Long term capital gains tax in India
Capital gains, as the word suggests, is some kind of monetary gain and most probably from some Capital goods. That is what it would mean, in very simple and layman terms.
In practice Long Term Capital Gains is applied for Sale of two types of Capital Assets. One is House, and the other is shares / mutual funds. Any monetary gain thus accrued as a result of sale of either type of Capital Asset attracts Capital Gains Tax. In this there are two variations. One is Short Term Capital Gains Tax, and the other one is what this article is all about, which is LTCG or Long Term Capital Gains Tax.
If you sell an asset such as bonds, shares, mutual fund units, property etc, you must pay tax on the profit earned from it. This profit is called Capital Gains. The tax paid on this amount of capital gains is called capital Gains tax. Conversely, if you make a loss on sale of assets, you incur a capital loss.
Long Term Capital Gains – If you sell the asset after 36 months from the date of purchase (After 12 months for shares and mutual funds)
How does the Indian Income Tax Laws Treat LTCG
Income Tax laws have a provision of reducing the effective tax burden on long-term capital gains that you earn. This provision allows you to increase the purchase price of the asset that you have sold. This helps to reduce the net taxable profit allowing you to pay lower capital gains tax. The idea behind this is Adjustments against the inflation – since we know inflation reduces asset value over a period of time. This benefit provided by Income Tax laws is called ‘Indexation’.
What is Indexation
Under Indexation you are allowed by Income Tax Laws to inflate the cost of your asset by a government notified inflation factor. This factor is called the ‘Cost Inflation Index’, from which the word ‘Indexation’ has been derived. This inflation index is used to compute the cost price of your Asset adjusted against the cumulative inflation on year-on-year basis. This helps to counter the erosion of value in the price of an asset and brings the value of an asset at par with prevailing market price. The government every year notifies this cost inflation index factor. This index is in the form of a numerical value and is announced every year due to inflation. The base year for Cost Inflation Index has been determined by Indian Income Tax Department as 1981 and had assigned 100 points for this year. We will see in the later part of this article how this numerical value gets factored in the Long Term Capital Gains Tax Calculations.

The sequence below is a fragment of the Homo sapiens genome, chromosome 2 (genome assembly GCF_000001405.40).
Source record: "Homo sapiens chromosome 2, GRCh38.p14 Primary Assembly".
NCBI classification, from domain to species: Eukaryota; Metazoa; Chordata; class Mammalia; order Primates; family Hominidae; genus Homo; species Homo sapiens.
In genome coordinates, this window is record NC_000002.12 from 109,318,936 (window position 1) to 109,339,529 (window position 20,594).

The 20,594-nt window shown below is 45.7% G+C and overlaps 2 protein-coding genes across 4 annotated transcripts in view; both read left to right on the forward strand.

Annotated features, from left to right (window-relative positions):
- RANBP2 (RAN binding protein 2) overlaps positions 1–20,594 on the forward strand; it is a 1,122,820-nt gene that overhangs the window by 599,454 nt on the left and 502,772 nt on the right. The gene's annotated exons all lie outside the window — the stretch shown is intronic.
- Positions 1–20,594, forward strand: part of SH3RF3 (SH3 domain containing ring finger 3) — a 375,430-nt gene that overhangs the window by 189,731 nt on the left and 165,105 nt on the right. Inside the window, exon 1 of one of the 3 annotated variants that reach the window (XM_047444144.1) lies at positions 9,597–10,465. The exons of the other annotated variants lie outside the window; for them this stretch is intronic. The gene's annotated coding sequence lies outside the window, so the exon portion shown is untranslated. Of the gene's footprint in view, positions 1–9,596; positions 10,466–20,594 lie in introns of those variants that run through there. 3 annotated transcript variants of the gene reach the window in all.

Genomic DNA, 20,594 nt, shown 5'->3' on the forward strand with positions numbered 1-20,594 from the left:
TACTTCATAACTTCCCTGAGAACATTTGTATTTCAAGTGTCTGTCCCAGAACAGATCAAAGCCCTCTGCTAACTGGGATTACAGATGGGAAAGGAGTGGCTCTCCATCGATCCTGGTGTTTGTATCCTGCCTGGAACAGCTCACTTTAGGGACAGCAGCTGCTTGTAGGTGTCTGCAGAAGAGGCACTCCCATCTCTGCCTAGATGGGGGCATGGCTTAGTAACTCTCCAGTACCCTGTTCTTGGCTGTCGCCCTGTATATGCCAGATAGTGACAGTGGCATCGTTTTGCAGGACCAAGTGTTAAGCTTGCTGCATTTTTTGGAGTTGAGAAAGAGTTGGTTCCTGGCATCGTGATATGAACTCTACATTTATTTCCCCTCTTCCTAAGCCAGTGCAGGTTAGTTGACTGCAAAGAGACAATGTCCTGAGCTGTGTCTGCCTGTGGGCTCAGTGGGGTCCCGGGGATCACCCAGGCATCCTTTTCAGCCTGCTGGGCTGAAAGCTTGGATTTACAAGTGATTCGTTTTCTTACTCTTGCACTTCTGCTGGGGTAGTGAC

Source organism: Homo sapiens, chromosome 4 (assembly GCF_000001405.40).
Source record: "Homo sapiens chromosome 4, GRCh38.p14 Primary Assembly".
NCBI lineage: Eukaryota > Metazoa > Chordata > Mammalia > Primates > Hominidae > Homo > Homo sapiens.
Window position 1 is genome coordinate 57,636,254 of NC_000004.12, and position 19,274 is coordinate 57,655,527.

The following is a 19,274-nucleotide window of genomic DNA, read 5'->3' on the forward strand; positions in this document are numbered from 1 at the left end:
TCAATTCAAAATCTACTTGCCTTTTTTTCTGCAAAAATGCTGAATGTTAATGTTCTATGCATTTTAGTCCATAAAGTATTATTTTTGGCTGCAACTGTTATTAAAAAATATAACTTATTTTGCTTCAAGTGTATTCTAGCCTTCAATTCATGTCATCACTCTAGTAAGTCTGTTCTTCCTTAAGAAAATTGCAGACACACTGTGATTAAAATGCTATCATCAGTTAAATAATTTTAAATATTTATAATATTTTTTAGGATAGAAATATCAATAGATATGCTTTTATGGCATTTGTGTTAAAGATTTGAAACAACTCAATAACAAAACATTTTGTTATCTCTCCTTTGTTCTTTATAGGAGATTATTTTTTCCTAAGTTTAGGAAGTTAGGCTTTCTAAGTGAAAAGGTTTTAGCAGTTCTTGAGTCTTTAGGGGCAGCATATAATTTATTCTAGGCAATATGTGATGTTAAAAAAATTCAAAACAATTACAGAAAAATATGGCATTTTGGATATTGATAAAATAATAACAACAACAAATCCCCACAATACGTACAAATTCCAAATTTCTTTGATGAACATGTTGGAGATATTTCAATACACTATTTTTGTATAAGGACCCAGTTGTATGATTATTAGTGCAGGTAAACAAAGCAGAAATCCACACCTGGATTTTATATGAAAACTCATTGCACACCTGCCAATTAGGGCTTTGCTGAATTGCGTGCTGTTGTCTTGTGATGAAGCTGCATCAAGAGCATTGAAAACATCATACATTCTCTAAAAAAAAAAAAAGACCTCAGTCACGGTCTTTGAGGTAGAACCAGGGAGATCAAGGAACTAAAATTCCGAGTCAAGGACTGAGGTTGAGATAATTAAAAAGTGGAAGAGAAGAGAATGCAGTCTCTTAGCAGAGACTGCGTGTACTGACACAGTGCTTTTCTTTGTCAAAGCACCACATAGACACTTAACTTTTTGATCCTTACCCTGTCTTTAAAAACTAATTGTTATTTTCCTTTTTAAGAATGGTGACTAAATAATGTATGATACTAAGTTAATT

The cost inflation index (CII) is calculated as shown
CII = Inflation Index numerical value for year in which asset is sold DIVIDED BY Inflation Index numerical value for year in which asset was bought MULTIPLIED by the cost of the asset. This index is then multiplied by the cost of the asset to arrive at inflated cost.
Let us try to understand this with a simple example.
- An asset was purchased in FY 1996-97 for Rs. 2.50 lacs
- This asset was sold in FY 2004-05 for Rs. 4.50 lacs
- Cost Inflation Index in 1996-97 was 305 and in 2004-05 it was 480
- So, indexed cost of acquisition would be:
Rs. 2,50,000 * (480/305) = Rs. 3,93,443
Long Term Capital Gains would be calculated as => Capital Gains = Selling Price of an asset – Indexed Cost i.e. Rs. 450000 – Rs. 393443 = Rs. 56557. Therefore tax payable will be 20% of Rs. 56557 which comes to Rs. 11311.
Had it not been for indexation The Capital Gains tax would have been = Selling Price of an asset – Cost of acquisition i.e. Rs. 450000 – Rs. 250000 = Capital Gains is Rs. 200,000. Therefore tax payable @ 10% of Rs. 200000 would have come to Rs. 20,000.
So you save Rs. 8,689-00 in taxes by using the benefit of indexation.
For the benefit of our readers we are providing you with a Ready Reckoner Chart of CII Values starting from the base year which is 1981. The same is provided underneath.
|COST INFLATION INDEX FROM 1981 TO 2009|
|Financial Year||Cost Inflation Index||Financial Year||Cost Inflation Index|